The screenwriters Ronald Shusett and Dan O’Bannon had worked on Ridley Scott’s Alien (1979), a fact that the production company Producers Sales Organization leveraged to pre-sell distribution rights to foreign territories without even releasing any story details. Using this tactic, PSO apparently secured half the budget before Dead & Buried began shooting.
The transfer on Blue Underground’s 4K disc is a new restoration approved by the Director of Photography Steven Poster, scanned in 4K 16-bit from its 35mm interpositive, with Dolby Vision HDR and Dolby Atmos audio. This gorgeous transfer preserves the filmic look, keeping moderate grain intact while making the vivid colours in the drip the frame with mood. Black areas are a deep ink, especially in the many night time shots. There is a deliberate soft-focus look to the photography that is brought to life brilliantly on the disc.
*Denotes new bonus features.
- #1 with Director Gary A. Sherman
- #2 with Co-Writer/Co-Producer Ronald Shusett and Actress Linda Turley
- #3 with Cinematographer Steve Poster, ASC
- *#4 with Film Historians Troy Howarth and Nathaniel Thompson
Perhaps I’m jaded, but having four audio commentaries is a bit exhausting and one wonders how much value there can be in six hours of discussion of a modestly budgeted horror film. The commentary by Sherman seems the most informative, with a plethora of behind the scenes detail. The sole new commentary by Howarth and Thompson is lively and edifying.
*Behind the Scenes of Dead & Buried (33 mins) — The first Assistant Director and Director of Photography left an 8mm camera on set that anyone could pick up and shoot with. The multiple hours of footage was edited down to about half an hour. The footage is silent, with several of the production crew commenting on it. It’s a fun look at the shooting of the production.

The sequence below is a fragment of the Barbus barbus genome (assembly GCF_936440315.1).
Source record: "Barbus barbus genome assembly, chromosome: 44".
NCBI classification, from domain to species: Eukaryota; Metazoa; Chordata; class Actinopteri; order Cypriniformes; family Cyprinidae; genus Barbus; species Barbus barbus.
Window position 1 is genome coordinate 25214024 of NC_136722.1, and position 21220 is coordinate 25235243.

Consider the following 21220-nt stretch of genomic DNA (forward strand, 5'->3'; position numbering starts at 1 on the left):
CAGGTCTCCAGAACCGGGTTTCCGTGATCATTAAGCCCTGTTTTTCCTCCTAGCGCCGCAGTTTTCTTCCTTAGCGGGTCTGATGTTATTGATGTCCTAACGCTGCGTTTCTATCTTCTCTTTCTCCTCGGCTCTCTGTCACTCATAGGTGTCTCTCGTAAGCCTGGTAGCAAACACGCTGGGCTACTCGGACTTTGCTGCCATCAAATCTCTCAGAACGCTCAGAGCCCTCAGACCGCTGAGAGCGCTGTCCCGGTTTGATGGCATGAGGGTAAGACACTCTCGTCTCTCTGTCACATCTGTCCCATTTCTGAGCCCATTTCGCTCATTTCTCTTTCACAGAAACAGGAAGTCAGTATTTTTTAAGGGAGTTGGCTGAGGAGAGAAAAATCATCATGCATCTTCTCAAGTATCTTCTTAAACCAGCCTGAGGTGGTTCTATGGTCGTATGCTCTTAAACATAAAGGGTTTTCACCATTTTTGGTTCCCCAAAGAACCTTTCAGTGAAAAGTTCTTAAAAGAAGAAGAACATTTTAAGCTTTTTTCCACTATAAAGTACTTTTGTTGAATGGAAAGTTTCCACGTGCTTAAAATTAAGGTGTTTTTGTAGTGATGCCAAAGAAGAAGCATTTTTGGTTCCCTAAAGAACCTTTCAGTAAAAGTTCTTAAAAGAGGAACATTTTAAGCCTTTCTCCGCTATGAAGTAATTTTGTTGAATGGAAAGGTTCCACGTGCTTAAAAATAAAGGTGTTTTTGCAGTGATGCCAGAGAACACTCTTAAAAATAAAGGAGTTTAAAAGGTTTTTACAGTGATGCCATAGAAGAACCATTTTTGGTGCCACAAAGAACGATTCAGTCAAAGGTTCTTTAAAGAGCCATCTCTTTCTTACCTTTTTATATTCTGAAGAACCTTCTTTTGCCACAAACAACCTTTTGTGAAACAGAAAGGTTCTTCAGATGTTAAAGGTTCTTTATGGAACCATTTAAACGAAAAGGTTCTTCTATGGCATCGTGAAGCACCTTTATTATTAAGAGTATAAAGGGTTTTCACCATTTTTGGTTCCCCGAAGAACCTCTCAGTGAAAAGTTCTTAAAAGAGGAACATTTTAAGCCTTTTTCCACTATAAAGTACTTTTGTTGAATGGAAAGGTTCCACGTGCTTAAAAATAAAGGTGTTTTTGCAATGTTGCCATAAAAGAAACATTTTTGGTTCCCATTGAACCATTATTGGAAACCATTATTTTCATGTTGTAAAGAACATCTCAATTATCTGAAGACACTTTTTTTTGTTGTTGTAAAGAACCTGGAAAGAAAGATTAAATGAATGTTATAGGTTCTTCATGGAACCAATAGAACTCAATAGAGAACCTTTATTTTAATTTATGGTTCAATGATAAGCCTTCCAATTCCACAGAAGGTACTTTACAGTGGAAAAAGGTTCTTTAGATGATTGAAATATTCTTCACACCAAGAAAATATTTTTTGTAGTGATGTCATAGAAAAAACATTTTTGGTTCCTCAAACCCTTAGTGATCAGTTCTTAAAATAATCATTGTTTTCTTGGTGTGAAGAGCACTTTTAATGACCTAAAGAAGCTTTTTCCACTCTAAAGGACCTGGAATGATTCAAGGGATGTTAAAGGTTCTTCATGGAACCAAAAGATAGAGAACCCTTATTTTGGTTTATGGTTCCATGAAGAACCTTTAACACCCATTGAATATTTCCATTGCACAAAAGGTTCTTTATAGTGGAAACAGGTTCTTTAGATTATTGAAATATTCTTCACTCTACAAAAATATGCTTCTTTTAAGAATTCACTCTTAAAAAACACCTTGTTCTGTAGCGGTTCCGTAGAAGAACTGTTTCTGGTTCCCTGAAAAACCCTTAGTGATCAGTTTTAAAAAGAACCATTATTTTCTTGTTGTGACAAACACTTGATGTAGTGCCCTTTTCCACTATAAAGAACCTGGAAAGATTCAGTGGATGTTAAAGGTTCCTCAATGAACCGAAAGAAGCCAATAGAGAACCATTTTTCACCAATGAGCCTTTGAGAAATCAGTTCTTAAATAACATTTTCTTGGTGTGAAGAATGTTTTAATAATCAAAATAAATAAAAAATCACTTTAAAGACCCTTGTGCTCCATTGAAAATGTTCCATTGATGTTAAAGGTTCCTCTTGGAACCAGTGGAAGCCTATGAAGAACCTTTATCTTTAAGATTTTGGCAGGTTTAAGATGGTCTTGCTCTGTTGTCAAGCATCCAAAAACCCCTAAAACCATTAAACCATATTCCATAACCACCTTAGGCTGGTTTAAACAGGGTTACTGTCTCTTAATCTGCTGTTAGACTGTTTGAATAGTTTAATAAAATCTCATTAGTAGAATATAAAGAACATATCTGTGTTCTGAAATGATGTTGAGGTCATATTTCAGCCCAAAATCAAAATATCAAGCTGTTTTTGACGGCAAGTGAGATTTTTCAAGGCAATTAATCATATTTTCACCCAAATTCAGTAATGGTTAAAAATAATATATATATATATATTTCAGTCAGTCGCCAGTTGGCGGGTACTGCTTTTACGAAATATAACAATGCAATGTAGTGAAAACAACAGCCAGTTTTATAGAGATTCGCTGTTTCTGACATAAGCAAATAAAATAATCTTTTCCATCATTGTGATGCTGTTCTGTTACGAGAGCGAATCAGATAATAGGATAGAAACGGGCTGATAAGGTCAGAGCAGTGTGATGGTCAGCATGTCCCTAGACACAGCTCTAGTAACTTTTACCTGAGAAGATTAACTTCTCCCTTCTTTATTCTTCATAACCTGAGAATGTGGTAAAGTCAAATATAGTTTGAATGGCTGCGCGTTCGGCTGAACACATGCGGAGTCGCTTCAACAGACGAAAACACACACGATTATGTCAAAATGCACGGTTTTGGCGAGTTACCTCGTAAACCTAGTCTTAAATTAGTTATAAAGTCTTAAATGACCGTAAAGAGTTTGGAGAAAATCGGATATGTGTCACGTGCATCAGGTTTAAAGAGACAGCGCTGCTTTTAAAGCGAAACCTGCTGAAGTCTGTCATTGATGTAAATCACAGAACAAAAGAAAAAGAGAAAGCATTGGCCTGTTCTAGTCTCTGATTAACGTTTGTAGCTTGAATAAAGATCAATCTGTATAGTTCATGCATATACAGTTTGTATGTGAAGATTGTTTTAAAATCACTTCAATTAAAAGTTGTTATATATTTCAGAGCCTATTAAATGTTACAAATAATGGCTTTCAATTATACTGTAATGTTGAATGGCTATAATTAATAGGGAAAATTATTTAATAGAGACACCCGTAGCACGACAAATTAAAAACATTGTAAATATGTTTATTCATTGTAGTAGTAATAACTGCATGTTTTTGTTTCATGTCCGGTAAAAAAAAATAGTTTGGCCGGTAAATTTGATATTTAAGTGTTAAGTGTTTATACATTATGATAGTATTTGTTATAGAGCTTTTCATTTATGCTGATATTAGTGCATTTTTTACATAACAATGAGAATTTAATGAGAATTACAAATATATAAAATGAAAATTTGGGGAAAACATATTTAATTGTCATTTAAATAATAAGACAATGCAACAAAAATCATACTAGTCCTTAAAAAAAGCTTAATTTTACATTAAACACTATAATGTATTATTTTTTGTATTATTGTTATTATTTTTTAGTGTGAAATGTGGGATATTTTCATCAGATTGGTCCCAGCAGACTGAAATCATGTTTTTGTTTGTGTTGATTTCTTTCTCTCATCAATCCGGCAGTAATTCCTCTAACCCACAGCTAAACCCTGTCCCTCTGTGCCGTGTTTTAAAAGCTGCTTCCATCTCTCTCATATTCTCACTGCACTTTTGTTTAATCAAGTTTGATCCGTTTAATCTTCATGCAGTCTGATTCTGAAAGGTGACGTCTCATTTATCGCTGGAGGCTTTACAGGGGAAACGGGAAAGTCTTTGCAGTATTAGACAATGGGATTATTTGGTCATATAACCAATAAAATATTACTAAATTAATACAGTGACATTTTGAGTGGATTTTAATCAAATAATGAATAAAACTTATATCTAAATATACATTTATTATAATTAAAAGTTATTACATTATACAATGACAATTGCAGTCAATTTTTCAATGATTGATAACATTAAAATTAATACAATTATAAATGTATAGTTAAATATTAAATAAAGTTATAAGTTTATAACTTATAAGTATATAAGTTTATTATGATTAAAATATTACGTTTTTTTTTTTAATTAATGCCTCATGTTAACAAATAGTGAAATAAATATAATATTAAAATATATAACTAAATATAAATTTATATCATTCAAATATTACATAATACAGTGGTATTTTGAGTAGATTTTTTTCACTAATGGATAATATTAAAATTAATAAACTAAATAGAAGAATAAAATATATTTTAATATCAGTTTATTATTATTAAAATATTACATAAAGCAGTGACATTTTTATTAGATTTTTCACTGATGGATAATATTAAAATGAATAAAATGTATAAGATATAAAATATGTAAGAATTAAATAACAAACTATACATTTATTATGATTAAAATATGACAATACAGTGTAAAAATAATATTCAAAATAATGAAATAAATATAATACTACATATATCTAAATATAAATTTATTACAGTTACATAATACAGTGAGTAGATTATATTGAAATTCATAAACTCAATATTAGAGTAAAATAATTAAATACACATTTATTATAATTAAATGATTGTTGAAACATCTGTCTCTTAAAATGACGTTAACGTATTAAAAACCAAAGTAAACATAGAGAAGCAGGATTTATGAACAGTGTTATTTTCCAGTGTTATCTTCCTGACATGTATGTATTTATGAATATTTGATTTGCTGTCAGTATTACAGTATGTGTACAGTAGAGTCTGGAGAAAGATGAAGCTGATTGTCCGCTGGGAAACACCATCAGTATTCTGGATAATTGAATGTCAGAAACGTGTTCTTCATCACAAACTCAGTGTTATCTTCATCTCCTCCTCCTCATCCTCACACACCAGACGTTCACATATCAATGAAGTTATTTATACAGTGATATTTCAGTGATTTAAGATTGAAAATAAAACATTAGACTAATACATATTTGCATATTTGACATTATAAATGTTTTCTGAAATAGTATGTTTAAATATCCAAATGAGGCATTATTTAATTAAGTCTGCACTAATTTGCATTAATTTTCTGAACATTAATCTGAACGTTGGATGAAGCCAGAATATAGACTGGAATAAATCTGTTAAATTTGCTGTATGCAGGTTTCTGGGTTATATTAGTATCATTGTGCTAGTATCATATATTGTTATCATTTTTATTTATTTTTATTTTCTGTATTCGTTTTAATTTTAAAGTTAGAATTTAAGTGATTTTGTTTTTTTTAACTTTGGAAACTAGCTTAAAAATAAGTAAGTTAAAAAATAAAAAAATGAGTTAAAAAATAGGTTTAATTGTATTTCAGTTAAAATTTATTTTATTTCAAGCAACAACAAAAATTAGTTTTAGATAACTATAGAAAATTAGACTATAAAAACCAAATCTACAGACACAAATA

*Dead & Buried Locations: Now & Then (4 mins) — A brief look at how the locations in Mendocino, California appear today. Not much has changed.
*Murders, Mystery, and Music – Interviews with Director Gary Sherman and Composer Joe Renzetti (15 mins) — A warm and informative chat that covers how they started working together and Renzetti’s approach to the score.
The Pages of Potters Bluff – Interview with Novelization Author Chelsea Quinn Yarbro (13 mins) — A well-known horror writer, Yarbo discusses being “centred in the craft” while writing the book of the movie. It’s an fascinating insight into the almost lost craft of novelizing a film, something that was popular before the advent of home video versions made the rewatching of movies accessible to all.
Stan Winston‘s Dead & Buried EFX (18 mins) — Makeup effects and puppetry genius Winston talks about how he got into the business, his influences, and his work on Dead and Buried. Impressively, this production was before Stan Winston Studios existed and so the f/x artist did the intricate work almost entirely alone.
Robert Englund: An Early Work of Horror (12 mins) — A bit player in Dead and Buried, Englund chats about his involvement in the production.
Dan O’Bannon: Crafting Fear (14 mins) — O’Bannon discusses his approach to “weird tales”, including the influence of H.P. Lovecraft.
Poster & Still Galleries (broken down into: Posters; Advertising Materials; Japanese Souvenir Program; Lobby Cards; Stills; Stan Winston’s FX; and Video & Book).
Steven Poster’s Location Stills
Original Motion Picture Soundtrack CD by Joe Renzetti
*Booklet with essay by Michael Gingold
Blue Underground continues its run of glorious 4K presentations of genre films with this vividly cinematic rendering of cult reanimated corpse movie Dead & Buried. Welcome to Potters Bluff! If you see someone with a flashbulb, run.